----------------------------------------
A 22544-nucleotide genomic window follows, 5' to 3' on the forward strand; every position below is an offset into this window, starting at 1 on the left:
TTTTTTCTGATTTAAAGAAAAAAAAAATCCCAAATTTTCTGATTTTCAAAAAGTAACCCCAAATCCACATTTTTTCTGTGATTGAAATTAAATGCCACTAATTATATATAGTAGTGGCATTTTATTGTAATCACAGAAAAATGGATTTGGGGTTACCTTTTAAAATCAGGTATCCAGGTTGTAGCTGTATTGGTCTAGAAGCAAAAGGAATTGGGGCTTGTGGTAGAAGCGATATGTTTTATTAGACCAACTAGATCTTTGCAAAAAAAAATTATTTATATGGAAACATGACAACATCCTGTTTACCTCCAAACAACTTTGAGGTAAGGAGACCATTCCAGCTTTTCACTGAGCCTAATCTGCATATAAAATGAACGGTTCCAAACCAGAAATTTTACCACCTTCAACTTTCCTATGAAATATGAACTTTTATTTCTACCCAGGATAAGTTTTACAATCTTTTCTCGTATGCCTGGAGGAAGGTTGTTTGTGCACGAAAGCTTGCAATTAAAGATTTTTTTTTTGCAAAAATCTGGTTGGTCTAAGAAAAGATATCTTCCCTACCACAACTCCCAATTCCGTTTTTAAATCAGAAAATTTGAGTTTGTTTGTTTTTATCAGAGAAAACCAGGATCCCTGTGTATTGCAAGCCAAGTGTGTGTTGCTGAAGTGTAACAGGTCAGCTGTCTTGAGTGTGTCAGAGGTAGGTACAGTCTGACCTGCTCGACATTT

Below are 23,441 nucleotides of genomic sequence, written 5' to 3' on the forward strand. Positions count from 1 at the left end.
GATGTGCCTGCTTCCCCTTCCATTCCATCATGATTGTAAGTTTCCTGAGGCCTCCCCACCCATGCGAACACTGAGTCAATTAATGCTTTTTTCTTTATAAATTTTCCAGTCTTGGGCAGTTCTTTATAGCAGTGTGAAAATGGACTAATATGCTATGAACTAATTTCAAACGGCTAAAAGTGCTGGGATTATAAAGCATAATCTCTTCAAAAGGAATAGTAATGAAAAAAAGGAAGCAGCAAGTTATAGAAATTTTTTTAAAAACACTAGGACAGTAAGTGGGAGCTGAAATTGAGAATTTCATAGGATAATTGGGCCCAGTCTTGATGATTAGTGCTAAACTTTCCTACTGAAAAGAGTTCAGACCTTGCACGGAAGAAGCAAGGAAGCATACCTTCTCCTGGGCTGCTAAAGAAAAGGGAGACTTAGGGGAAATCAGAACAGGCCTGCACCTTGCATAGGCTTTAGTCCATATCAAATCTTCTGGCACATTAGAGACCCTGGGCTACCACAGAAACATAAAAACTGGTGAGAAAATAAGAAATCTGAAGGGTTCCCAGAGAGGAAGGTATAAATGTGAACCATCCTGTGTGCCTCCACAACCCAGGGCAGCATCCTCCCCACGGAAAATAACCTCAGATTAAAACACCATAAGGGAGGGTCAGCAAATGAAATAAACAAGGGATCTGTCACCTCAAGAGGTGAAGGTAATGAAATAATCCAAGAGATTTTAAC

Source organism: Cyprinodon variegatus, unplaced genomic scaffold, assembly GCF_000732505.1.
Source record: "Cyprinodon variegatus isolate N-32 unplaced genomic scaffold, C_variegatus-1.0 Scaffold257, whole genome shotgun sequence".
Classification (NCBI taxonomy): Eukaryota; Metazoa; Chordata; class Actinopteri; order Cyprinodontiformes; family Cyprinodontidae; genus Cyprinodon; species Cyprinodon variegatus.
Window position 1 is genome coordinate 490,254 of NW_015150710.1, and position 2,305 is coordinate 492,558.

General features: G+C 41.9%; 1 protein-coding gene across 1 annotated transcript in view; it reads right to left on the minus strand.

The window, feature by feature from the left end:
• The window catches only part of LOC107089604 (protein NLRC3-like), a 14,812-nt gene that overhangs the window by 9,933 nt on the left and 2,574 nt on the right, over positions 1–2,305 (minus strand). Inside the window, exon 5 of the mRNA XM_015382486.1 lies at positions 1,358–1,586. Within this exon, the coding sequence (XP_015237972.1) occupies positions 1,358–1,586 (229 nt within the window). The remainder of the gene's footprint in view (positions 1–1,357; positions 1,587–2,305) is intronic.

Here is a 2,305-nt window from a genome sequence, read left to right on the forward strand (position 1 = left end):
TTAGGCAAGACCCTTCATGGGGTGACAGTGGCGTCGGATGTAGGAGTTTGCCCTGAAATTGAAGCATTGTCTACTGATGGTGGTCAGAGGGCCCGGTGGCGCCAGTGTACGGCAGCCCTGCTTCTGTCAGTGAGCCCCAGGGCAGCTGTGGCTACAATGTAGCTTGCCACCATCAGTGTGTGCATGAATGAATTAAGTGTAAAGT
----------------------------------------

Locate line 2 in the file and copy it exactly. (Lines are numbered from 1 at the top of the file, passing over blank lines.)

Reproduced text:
TTTTTTCTGATTTAAAGAAAAAAAAAATCCCAAATTTTCTGATTTTCAAAAAGTAACCCCAAATCCACATTTTTTCTGTGATTGAAATTAAATGCCACTAATTATATATAGTAGTGGCATTTTATTGTAATCACAGAAAAATGGATTTGGGGTTACCTTTTAAAATCAGGTATCCAGGTTGTAGCTGTATTGGTCTAGAAGCAAAAGGAATTGGGGCTTGTGGTAGAAGCGATATGTTTTATTAGACCAACTAGATCTTTGCAAAAAAAAATTATTTATATGGAAACATGACAACATCCTGTTTACCTCCAAACAACTTTGAGGTAAGGAGACCATTCCAGCTTTTCACTGAGCCTAATCTGCATATAAAATGAACGGTTCCAAACCAGAAATTTTACCACCTTCAACTTTCCTATGAAATATGAACTTTTATTTCTACCCAGGATAAGTTTTACAATCTTTTCTCGTATGCCTGGAGGAAGGTTGTTTGTGCACGAAAGCTTGCAATTAAAGATTTTTTTTTTGCAAAAATCTGGTTGGTCTAAGAAAAGATATCTTCCCTACCACAACTCCCAATTCCGTTTTTAAATCAGAAAATTTGAGTTTGTTTGTTTTTATCAGAGAAAACCAGGATCCCTGTGTATTGCAAGCCAAGTGTGTGTTGCTGAAGTGTAACAGGTCAGCTGTCTTGAGTGTGTCAGAGGTAGGTACAGTCTGACCTGCTCGACATTT